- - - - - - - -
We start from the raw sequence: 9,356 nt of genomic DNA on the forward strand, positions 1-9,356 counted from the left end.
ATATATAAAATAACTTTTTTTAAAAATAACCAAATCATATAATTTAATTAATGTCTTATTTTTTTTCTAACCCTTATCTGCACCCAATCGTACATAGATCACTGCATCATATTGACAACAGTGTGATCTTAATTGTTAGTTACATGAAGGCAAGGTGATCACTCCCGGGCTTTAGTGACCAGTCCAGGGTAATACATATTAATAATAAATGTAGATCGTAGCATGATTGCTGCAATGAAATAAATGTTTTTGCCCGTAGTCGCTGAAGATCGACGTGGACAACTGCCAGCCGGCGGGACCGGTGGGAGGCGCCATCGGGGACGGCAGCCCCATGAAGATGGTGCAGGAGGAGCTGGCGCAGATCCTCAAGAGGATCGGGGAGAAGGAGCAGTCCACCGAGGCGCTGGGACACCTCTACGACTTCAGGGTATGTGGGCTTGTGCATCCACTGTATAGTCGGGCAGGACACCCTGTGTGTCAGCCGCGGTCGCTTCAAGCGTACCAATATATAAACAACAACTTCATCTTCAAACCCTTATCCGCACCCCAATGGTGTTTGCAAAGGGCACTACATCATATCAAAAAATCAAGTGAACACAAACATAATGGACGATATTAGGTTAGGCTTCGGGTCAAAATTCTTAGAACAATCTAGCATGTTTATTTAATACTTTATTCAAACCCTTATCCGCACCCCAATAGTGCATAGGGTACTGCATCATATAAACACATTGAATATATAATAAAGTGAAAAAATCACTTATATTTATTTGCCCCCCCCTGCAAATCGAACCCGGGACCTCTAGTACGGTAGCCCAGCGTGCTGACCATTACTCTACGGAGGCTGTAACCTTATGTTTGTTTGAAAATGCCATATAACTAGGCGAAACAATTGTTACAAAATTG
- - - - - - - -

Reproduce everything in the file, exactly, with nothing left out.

We start from the raw sequence: 9,356 nt of genomic DNA on the forward strand, positions 1-9,356 counted from the left end.
ATATATAAAATAACTTTTTTTAAAAATAACCAAATCATATAATTTAATTAATGTCTTATTTTTTTTCTAACCCTTATCTGCACCCAATCGTACATAGATCACTGCATCATATTGACAACAGTGTGATCTTAATTGTTAGTTACATGAAGGCAAGGTGATCACTCCCGGGCTTTAGTGACCAGTCCAGGGTAATACATATTAATAATAAATGTAGATCGTAGCATGATTGCTGCAATGAAATAAATGTTTTTGCCCGTAGTCGCTGAAGATCGACGTGGACAACTGCCAGCCGGCGGGACCGGTGGGAGGCGCCATCGGGGACGGCAGCCCCATGAAGATGGTGCAGGAGGAGCTGGCGCAGATCCTCAAGAGGATCGGGGAGAAGGAGCAGTCCACCGAGGCGCTGGGACACCTCTACGACTTCAGGGTATGTGGGCTTGTGCATCCACTGTATAGTCGGGCAGGACACCCTGTGTGTCAGCCGCGGTCGCTTCAAGCGTACCAATATATAAACAACAACTTCATCTTCAAACCCTTATCCGCACCCCAATGGTGTTTGCAAAGGGCACTACATCATATCAAAAAATCAAGTGAACACAAACATAATGGACGATATTAGGTTAGGCTTCGGGTCAAAATTCTTAGAACAATCTAGCATGTTTATTTAATACTTTATTCAAACCCTTATCCGCACCCCAATAGTGCATAGGGTACTGCATCATATAAACACATTGAATATATAATAAAGTGAAAAAATCACTTATATTTATTTGCCCCCCCCTGCAAATCGAACCCGGGACCTCTAGTACGGTAGCCCAGCGTGCTGACCATTACTCTACGGAGGCTGTAACCTTATGTTTGTTTGAAAATGCCATATAACTAGGCGAAACAATTGTTACAAAATTG